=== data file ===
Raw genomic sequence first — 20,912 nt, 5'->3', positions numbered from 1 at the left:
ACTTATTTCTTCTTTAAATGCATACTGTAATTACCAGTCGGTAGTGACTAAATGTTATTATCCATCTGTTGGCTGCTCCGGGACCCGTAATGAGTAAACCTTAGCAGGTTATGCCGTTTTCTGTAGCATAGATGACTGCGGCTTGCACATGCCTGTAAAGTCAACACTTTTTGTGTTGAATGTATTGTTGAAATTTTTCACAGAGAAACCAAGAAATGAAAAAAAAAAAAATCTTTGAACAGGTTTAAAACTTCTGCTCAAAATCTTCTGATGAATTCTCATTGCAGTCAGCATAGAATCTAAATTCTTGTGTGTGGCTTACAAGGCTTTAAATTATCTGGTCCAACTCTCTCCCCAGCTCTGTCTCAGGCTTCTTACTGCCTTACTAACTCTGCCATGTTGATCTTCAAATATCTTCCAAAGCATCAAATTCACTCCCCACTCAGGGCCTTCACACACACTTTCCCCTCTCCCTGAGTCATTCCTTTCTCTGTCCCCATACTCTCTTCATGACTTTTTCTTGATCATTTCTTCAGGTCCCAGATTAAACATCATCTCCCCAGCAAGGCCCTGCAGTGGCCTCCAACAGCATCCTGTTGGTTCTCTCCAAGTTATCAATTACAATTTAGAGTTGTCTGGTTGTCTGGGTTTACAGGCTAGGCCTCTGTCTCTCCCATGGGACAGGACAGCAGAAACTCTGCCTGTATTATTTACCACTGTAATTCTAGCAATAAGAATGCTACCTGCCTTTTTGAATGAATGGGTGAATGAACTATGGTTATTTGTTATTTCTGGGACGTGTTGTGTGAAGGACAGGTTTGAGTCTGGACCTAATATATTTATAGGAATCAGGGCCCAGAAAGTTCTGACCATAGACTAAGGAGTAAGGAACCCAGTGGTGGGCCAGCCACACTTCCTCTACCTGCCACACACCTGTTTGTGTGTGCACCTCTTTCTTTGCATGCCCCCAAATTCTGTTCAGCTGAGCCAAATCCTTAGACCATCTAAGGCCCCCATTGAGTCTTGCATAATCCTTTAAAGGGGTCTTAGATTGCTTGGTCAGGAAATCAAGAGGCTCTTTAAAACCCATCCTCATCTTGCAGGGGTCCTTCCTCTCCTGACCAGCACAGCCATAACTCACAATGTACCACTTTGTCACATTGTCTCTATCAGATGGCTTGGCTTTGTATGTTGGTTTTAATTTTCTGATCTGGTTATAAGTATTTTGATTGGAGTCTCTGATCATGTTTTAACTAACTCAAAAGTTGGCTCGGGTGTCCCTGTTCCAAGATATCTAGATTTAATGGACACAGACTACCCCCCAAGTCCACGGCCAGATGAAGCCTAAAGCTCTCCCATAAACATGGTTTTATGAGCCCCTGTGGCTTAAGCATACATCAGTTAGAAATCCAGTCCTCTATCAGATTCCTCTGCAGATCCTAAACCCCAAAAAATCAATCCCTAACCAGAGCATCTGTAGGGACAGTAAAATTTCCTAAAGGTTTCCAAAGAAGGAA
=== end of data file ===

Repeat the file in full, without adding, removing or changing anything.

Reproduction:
Raw genomic sequence first — 20,912 nt, 5'->3', positions numbered from 1 at the left:
ACTTATTTCTTCTTTAAATGCATACTGTAATTACCAGTCGGTAGTGACTAAATGTTATTATCCATCTGTTGGCTGCTCCGGGACCCGTAATGAGTAAACCTTAGCAGGTTATGCCGTTTTCTGTAGCATAGATGACTGCGGCTTGCACATGCCTGTAAAGTCAACACTTTTTGTGTTGAATGTATTGTTGAAATTTTTCACAGAGAAACCAAGAAATGAAAAAAAAAAAAATCTTTGAACAGGTTTAAAACTTCTGCTCAAAATCTTCTGATGAATTCTCATTGCAGTCAGCATAGAATCTAAATTCTTGTGTGTGGCTTACAAGGCTTTAAATTATCTGGTCCAACTCTCTCCCCAGCTCTGTCTCAGGCTTCTTACTGCCTTACTAACTCTGCCATGTTGATCTTCAAATATCTTCCAAAGCATCAAATTCACTCCCCACTCAGGGCCTTCACACACACTTTCCCCTCTCCCTGAGTCATTCCTTTCTCTGTCCCCATACTCTCTTCATGACTTTTTCTTGATCATTTCTTCAGGTCCCAGATTAAACATCATCTCCCCAGCAAGGCCCTGCAGTGGCCTCCAACAGCATCCTGTTGGTTCTCTCCAAGTTATCAATTACAATTTAGAGTTGTCTGGTTGTCTGGGTTTACAGGCTAGGCCTCTGTCTCTCCCATGGGACAGGACAGCAGAAACTCTGCCTGTATTATTTACCACTGTAATTCTAGCAATAAGAATGCTACCTGCCTTTTTGAATGAATGGGTGAATGAACTATGGTTATTTGTTATTTCTGGGACGTGTTGTGTGAAGGACAGGTTTGAGTCTGGACCTAATATATTTATAGGAATCAGGGCCCAGAAAGTTCTGACCATAGACTAAGGAGTAAGGAACCCAGTGGTGGGCCAGCCACACTTCCTCTACCTGCCACACACCTGTTTGTGTGTGCACCTCTTTCTTTGCATGCCCCCAAATTCTGTTCAGCTGAGCCAAATCCTTAGACCATCTAAGGCCCCCATTGAGTCTTGCATAATCCTTTAAAGGGGTCTTAGATTGCTTGGTCAGGAAATCAAGAGGCTCTTTAAAACCCATCCTCATCTTGCAGGGGTCCTTCCTCTCCTGACCAGCACAGCCATAACTCACAATGTACCACTTTGTCACATTGTCTCTATCAGATGGCTTGGCTTTGTATGTTGGTTTTAATTTTCTGATCTGGTTATAAGTATTTTGATTGGAGTCTCTGATCATGTTTTAACTAACTCAAAAGTTGGCTCGGGTGTCCCTGTTCCAAGATATCTAGATTTAATGGACACAGACTACCCCCCAAGTCCACGGCCAGATGAAGCCTAAAGCTCTCCCATAAACATGGTTTTATGAGCCCCTGTGGCTTAAGCATACATCAGTTAGAAATCCAGTCCTCTATCAGATTCCTCTGCAGATCCTAAACCCCAAAAAATCAATCCCTAACCAGAGCATCTGTAGGGACAGTAAAATTTCCTAAAGGTTTCCAAAGAAGGAA